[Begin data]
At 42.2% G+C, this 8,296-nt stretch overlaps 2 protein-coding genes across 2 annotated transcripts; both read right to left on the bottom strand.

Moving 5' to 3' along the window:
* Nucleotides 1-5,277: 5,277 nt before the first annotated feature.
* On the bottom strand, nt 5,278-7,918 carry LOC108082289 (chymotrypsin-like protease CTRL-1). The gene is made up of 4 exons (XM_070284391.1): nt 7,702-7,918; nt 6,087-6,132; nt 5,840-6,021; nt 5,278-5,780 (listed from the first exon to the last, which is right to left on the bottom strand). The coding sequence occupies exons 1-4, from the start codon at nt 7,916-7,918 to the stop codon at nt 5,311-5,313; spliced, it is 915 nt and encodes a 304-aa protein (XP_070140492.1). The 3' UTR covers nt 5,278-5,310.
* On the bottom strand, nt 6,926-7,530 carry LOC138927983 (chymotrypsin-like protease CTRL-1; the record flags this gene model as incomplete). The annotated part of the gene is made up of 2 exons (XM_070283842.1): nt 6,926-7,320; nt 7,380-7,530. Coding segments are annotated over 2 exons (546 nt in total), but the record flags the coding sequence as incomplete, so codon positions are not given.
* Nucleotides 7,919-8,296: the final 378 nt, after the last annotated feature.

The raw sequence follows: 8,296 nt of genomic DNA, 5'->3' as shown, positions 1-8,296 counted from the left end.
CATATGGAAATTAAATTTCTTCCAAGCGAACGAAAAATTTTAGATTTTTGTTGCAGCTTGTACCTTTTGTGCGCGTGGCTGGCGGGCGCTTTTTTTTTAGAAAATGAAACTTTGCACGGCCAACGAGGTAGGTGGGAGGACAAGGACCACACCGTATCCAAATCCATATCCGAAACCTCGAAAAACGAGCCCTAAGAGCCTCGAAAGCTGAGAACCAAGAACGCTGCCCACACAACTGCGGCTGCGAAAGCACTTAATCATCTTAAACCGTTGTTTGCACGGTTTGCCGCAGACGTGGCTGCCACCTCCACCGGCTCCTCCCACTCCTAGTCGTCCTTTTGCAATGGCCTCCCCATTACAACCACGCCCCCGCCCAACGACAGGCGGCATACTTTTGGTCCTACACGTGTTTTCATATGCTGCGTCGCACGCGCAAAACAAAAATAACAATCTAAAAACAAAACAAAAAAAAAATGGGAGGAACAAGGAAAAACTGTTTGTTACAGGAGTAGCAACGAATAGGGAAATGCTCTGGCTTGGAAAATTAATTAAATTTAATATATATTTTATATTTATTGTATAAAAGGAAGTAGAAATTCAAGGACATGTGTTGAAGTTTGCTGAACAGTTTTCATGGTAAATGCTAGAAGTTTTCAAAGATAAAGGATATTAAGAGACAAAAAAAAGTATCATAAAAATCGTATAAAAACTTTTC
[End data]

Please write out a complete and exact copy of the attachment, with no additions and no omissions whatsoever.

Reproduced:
At 42.2% G+C, this 8,296-nt stretch overlaps 2 protein-coding genes across 2 annotated transcripts; both read right to left on the bottom strand.

Moving 5' to 3' along the window:
* Nucleotides 1-5,277: 5,277 nt before the first annotated feature.
* On the bottom strand, nt 5,278-7,918 carry LOC108082289 (chymotrypsin-like protease CTRL-1). The gene is made up of 4 exons (XM_070284391.1): nt 7,702-7,918; nt 6,087-6,132; nt 5,840-6,021; nt 5,278-5,780 (listed from the first exon to the last, which is right to left on the bottom strand). The coding sequence occupies exons 1-4, from the start codon at nt 7,916-7,918 to the stop codon at nt 5,311-5,313; spliced, it is 915 nt and encodes a 304-aa protein (XP_070140492.1). The 3' UTR covers nt 5,278-5,310.
* On the bottom strand, nt 6,926-7,530 carry LOC138927983 (chymotrypsin-like protease CTRL-1; the record flags this gene model as incomplete). The annotated part of the gene is made up of 2 exons (XM_070283842.1): nt 6,926-7,320; nt 7,380-7,530. Coding segments are annotated over 2 exons (546 nt in total), but the record flags the coding sequence as incomplete, so codon positions are not given.
* Nucleotides 7,919-8,296: the final 378 nt, after the last annotated feature.

The raw sequence follows: 8,296 nt of genomic DNA, 5'->3' as shown, positions 1-8,296 counted from the left end.
CATATGGAAATTAAATTTCTTCCAAGCGAACGAAAAATTTTAGATTTTTGTTGCAGCTTGTACCTTTTGTGCGCGTGGCTGGCGGGCGCTTTTTTTTTAGAAAATGAAACTTTGCACGGCCAACGAGGTAGGTGGGAGGACAAGGACCACACCGTATCCAAATCCATATCCGAAACCTCGAAAAACGAGCCCTAAGAGCCTCGAAAGCTGAGAACCAAGAACGCTGCCCACACAACTGCGGCTGCGAAAGCACTTAATCATCTTAAACCGTTGTTTGCACGGTTTGCCGCAGACGTGGCTGCCACCTCCACCGGCTCCTCCCACTCCTAGTCGTCCTTTTGCAATGGCCTCCCCATTACAACCACGCCCCCGCCCAACGACAGGCGGCATACTTTTGGTCCTACACGTGTTTTCATATGCTGCGTCGCACGCGCAAAACAAAAATAACAATCTAAAAACAAAACAAAAAAAAAATGGGAGGAACAAGGAAAAACTGTTTGTTACAGGAGTAGCAACGAATAGGGAAATGCTCTGGCTTGGAAAATTAATTAAATTTAATATATATTTTATATTTATTGTATAAAAGGAAGTAGAAATTCAAGGACATGTGTTGAAGTTTGCTGAACAGTTTTCATGGTAAATGCTAGAAGTTTTCAAAGATAAAGGATATTAAGAGACAAAAAAAAGTATCATAAAAATCGTATAAAAACTTTTC